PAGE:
Deutsche Bahn’s Generation 60plus program offers seniors reduced fares with the purchase of a discounted BahnCard. In addition, seniors can bring their grandchildren (under the age of 15) with them for free. Other benefits Deutsche Bahn offers to its senior travelers includes luggage service and optional day trips from RegioTOUREN.
If you’re lucky enough to be an EU resident and over the age of 65, you can enjoy FREE train travel in Hungary. Be sure to bring a valid identity document with you when you acquire the ticket, or, if you get it online, keep the document with you as you travel in case an inspector wants to check it.
Trenitalia gives Silver Card (Carta d’Argento) cardholders over the age of 60 discounts of 10-15% off the base fares on all national trains. The cards cost €30 for seniors up to 70 years of age and are free for anyone older than that. They can be bought at the ticket desks in major train stations or at select travel agencies in Italy.
If you don’t go for the senior card, you may want to use Loco2 instead for Italy, as Trainline charges a small fee of a few percent if you’re purchasing tickets from outside of Europe.
If you’re taking an Italo train (the private competing rail service in Italy; serves some major cities) and you’re willing to wait to get your ticket until up to three days before departure, you can get a nice discount of 40% off of the Flex tickets in Prima ambiance (first class). These are available directly from Italo. and you’ll need a valid ID onboard.
You have to be 70 or older to get the generous discounts that Lithuania’s national train service offers. Passengers 70-80 years old get a 50% discount, while those over 80 get 80% off.
Luxembourg doesn’t have discounts specifically for seniors, but those with a disability or limited income are entitled to free travel.
Macedonia Railways gives senior passengers over the age of 60 a 30% discount on all national routes.
Seniors over the age of 60 get additional discounts when they purchase one of NS International’s classic subscriptions. For an extra fee, seniors can also choose unlimited travel on seven days of their choice throughout the year.
Travelers over the age of 67 in Norway can get 50% off train trips on the Vy network. Spouses and registered partners traveling with the senior get the same discount.
A 30% discount is available for seniors over the age of 60 traveling in 1st or 2nd class on PKP Intercity trains in Poland. Discount tickets can be bought online, through the app, at ticket offices and machines, and from the conductor on all trains except EIP trains.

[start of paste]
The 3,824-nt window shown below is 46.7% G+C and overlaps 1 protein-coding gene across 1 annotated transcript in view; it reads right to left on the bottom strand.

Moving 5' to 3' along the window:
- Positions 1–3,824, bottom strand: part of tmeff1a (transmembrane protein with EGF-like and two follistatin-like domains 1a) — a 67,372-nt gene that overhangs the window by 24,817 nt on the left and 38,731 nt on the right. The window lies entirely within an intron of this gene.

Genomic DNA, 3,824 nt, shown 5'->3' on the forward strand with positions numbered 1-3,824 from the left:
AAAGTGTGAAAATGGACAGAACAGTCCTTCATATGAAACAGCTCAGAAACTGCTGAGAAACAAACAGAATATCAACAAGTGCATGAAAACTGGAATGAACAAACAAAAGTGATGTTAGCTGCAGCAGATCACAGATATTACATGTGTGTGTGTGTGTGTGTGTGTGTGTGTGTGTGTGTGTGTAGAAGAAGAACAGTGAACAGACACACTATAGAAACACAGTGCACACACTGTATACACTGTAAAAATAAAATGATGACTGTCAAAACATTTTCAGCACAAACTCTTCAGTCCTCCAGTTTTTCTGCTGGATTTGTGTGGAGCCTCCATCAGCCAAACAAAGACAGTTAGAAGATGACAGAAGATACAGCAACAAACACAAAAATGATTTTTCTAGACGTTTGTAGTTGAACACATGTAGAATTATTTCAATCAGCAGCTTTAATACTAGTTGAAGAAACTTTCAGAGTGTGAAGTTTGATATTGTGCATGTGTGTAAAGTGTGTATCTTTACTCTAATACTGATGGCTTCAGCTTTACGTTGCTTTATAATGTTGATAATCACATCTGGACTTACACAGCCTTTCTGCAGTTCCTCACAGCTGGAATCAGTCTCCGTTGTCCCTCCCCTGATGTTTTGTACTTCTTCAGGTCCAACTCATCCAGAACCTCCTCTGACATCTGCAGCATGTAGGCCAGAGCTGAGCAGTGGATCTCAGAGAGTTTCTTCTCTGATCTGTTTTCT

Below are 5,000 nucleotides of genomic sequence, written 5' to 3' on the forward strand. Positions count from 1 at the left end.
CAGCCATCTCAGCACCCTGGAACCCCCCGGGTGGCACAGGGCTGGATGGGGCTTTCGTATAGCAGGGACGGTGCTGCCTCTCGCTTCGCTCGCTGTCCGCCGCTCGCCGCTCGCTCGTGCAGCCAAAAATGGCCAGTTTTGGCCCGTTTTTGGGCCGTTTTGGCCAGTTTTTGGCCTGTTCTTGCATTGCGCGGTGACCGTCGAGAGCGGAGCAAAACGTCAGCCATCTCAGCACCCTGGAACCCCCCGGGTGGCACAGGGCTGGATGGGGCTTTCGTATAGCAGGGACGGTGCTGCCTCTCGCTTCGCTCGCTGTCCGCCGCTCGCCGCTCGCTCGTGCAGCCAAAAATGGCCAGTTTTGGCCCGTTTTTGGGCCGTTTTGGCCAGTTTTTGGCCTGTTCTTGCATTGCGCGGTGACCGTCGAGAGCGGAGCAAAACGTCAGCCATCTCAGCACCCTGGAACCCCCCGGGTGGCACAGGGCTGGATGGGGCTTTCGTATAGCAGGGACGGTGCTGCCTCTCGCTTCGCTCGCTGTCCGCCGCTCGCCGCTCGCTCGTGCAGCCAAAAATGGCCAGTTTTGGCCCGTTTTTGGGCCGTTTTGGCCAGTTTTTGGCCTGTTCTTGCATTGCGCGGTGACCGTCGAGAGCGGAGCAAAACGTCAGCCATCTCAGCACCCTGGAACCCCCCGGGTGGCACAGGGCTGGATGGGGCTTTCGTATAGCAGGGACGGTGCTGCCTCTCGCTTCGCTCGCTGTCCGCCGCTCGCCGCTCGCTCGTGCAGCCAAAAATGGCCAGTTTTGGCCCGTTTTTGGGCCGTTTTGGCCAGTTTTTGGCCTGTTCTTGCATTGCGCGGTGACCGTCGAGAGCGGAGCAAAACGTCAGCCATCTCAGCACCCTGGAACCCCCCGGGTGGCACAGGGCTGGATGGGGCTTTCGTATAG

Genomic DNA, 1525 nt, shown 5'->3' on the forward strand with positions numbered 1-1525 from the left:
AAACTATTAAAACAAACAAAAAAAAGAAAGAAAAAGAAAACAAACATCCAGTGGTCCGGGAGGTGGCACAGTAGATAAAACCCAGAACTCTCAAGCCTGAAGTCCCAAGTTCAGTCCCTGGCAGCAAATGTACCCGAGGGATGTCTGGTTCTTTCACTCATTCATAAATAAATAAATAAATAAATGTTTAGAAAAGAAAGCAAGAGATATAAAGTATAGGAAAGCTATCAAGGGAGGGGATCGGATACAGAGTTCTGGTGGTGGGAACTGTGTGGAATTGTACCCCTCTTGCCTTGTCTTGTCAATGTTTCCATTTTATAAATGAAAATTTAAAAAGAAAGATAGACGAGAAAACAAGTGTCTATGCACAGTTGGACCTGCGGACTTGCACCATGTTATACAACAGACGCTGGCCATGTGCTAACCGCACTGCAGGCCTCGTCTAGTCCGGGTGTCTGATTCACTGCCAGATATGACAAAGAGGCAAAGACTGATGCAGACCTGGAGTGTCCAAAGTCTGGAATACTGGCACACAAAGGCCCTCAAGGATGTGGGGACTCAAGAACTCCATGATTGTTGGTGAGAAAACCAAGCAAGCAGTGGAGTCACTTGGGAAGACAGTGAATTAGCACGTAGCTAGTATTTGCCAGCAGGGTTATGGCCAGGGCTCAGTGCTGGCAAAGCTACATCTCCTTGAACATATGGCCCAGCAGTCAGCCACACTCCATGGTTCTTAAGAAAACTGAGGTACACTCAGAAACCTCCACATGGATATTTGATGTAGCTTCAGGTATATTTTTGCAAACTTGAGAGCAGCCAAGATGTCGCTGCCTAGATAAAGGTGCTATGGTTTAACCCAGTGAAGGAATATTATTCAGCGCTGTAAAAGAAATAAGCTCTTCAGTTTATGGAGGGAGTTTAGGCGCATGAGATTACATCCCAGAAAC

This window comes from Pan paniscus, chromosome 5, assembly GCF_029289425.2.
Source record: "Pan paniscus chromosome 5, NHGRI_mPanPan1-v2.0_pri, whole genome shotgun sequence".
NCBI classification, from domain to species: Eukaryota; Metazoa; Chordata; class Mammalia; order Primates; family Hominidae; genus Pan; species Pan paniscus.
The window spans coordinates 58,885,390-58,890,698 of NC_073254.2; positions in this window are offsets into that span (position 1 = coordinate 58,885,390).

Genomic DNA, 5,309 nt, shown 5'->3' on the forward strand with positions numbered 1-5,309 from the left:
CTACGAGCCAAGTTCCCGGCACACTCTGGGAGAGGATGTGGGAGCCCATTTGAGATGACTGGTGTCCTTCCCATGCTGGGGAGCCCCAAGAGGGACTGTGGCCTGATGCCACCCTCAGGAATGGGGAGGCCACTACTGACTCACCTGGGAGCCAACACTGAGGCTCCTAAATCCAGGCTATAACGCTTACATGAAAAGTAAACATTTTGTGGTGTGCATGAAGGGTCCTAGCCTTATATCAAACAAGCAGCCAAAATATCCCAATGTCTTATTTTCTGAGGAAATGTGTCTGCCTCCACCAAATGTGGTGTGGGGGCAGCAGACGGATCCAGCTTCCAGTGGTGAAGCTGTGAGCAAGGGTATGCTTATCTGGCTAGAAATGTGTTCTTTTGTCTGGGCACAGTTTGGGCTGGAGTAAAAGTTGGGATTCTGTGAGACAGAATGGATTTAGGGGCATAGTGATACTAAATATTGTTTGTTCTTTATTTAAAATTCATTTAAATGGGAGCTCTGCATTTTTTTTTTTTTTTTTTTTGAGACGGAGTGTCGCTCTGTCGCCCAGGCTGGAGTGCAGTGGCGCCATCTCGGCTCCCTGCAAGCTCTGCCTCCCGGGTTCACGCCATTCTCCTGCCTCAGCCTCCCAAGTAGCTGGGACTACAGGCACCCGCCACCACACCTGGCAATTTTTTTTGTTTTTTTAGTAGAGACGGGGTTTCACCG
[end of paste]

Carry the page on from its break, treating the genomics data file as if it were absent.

Passengers over the age of 60 can show their ID for an automatic discount of 25% on the international Lusitânia Comboio Hotel, Sud Expresso and Celta lines. Those over the age of 65 get a 50% discount on travel within the country.
All seniors over the age of 62 can register for free train travel in Slovakia!
Passengers over the age of 60 can buy a Seniors Railcard for €7 to get discounts of up to 50% on national and international travel.
Spain’s Tarjeta Dorada (Gold Card) is offered to seniors over the age of 60 and can be purchased for €6 at ticket offices inside major train stations and at select travel agencies throughout Spain. Cardholders get up to 50% off travel on Renfe trains.
The website of the Spanish rail operator Renfe is a a bit of a disaster, so if you have issues there we recommend booking with Trainline for Spain, including if you have the senior card, in which case just be sure to specify your Tarjeta Dorada before searching. If you do not have the senior card, you can book for Spain through Loco2 and avoid the small booking fee that Trainline charges to those booking from outside of Europe.
Senior travelers over the age of 65 get a 10% discount on trains in Sweden with a valid ID.
Switzerland offers its beautiful rail rides to resident seniors through a subscription program that gives women over the age of 64 and men over the age of 65 discounts on 1st and 2nd class travel. Seniors can pay for the subscription online or at SBB ticket counters. Additional benefits include a 10% discount on day trips with RailAway, discounts on Rent a Bike, up to 15% off car rentals with Europcar, discounted admission at Swiss museums, and lounge access for 1st class ticket holders.
Turkey’s TCDD gives discounts of 20% to passengers aged 60 and over and 50% to passengers aged 65 and older.
The UK has a Senior Railcard for citizens over the age of 60 that takes 1/3 off standard and first class fares on most trains. It can be combined with some bus/rail/sea journeys (except on Eurostar, which has no senior discounts) and can be bought at train stations (including on the day of travel), and on the National Rail website. Cardholders also get discounts on restaurants, accommodations, theatre tickets and more through Railcard Rewards. The annual cost of the Senior Railcard is £30.
UK (Northern Ireland)
Northern Ireland’s Translink has a 60+ Smartpass that offers free travel for permanent residents between the ages of 60 and 64. Their Senior SmartPass offers free national and cross-border travel on Translink trains and buses for seniors over 65 who have been residents of Northern Ireland for at least three months.
With cheap fares, helpful staff, and convenient facilities, train travel is great way for seniors to see Europe. We hope you’ll share your experiences and questions on traveling as a senior on national and international trains in the comments below. Bon voyage!